BOISE, Idaho – Idaho residents planning to gather at courthouses across the state for same-sex marriages saw their plans put on hold Thursday by a federal appeals court.
Idaho’s gay marriage ban was overturned Tuesday by U.S. District Judge Candy Dale, who said the law unconstitutionally denies gay and lesbian residents their fundamental right to marry. Dale said Idaho must begin issuing marriage licenses to same-sex couples starting Friday morning.
But a three-judge panel of the 9th U.S. Circuit Court of Appeals issued a temporary stay while it considers whether a longer stay is needed.
Gov. C.L. “Butch” Otter and Attorney General Lawrence Wasden both asked that Dale’s ruling be placed on hold while they appeal.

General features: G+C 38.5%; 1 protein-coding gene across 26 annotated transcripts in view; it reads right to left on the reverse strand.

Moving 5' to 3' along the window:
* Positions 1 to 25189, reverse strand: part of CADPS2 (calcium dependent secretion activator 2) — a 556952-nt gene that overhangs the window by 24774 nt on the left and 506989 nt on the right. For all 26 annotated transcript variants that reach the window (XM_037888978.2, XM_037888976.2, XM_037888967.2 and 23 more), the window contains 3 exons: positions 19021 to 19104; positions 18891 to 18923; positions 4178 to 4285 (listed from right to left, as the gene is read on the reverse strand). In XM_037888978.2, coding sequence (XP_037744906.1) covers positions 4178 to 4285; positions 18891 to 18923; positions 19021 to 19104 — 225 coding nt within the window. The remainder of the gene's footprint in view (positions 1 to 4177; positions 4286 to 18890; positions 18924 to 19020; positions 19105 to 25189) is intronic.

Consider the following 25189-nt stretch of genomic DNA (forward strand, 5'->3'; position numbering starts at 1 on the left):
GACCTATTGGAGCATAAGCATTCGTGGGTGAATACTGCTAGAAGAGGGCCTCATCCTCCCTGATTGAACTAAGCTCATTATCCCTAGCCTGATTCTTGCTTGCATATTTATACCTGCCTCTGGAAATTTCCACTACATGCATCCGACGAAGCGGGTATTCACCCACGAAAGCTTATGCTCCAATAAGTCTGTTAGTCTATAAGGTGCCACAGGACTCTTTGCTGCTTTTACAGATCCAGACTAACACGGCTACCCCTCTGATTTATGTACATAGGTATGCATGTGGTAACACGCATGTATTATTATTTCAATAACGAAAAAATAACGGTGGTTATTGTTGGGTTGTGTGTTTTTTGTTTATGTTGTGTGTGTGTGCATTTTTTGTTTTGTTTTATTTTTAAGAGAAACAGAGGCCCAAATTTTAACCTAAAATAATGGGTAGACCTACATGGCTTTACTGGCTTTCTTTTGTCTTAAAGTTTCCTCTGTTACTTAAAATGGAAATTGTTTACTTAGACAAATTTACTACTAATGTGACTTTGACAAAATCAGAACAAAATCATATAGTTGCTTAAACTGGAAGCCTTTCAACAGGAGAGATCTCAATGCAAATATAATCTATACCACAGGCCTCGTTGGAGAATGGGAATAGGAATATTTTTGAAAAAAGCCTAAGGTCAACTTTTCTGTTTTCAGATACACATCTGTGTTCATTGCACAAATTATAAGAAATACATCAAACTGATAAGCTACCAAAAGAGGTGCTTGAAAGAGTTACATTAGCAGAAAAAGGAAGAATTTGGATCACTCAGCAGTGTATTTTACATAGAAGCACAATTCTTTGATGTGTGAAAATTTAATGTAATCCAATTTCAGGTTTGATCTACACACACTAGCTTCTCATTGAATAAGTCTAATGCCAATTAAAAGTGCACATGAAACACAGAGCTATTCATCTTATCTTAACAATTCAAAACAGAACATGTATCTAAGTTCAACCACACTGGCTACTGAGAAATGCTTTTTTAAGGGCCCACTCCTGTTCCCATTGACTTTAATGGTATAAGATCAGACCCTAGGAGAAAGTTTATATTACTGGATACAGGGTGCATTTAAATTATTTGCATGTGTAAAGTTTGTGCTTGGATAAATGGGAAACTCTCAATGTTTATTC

The appellate court ruling might put a halt to plans for a “Party for Marriage Equality” scheduled for Friday morning at the Ada County Courthouse. Gay rights advocates were arranging the event.
Several Idaho residents who are ordained had offered to officiate weddings for free, and some photographers had offered free wedding photos to same-sex couples. Other residents pledged on social media sites to cover the $30 marriage license fee for gay and lesbian couples.
Dale’s ruling ending the ban came in response to a lawsuit against the governor and Ada County Clerk Chris Rich brought by four same-sex couples. The judge said the ban unconstitutionally denies gay and lesbian couples the fundamental right to marry, and it wrongly stigmatizes their families.
In a statement, Otter said he appreciated the temporary stay, which he said will help avoid chaos and uncertainty.
“Meanwhile, I am proceeding with an aggressive challenge in the appellate court,” Otter said.
Gay marriage is legal in 17 states and the District of Columbia.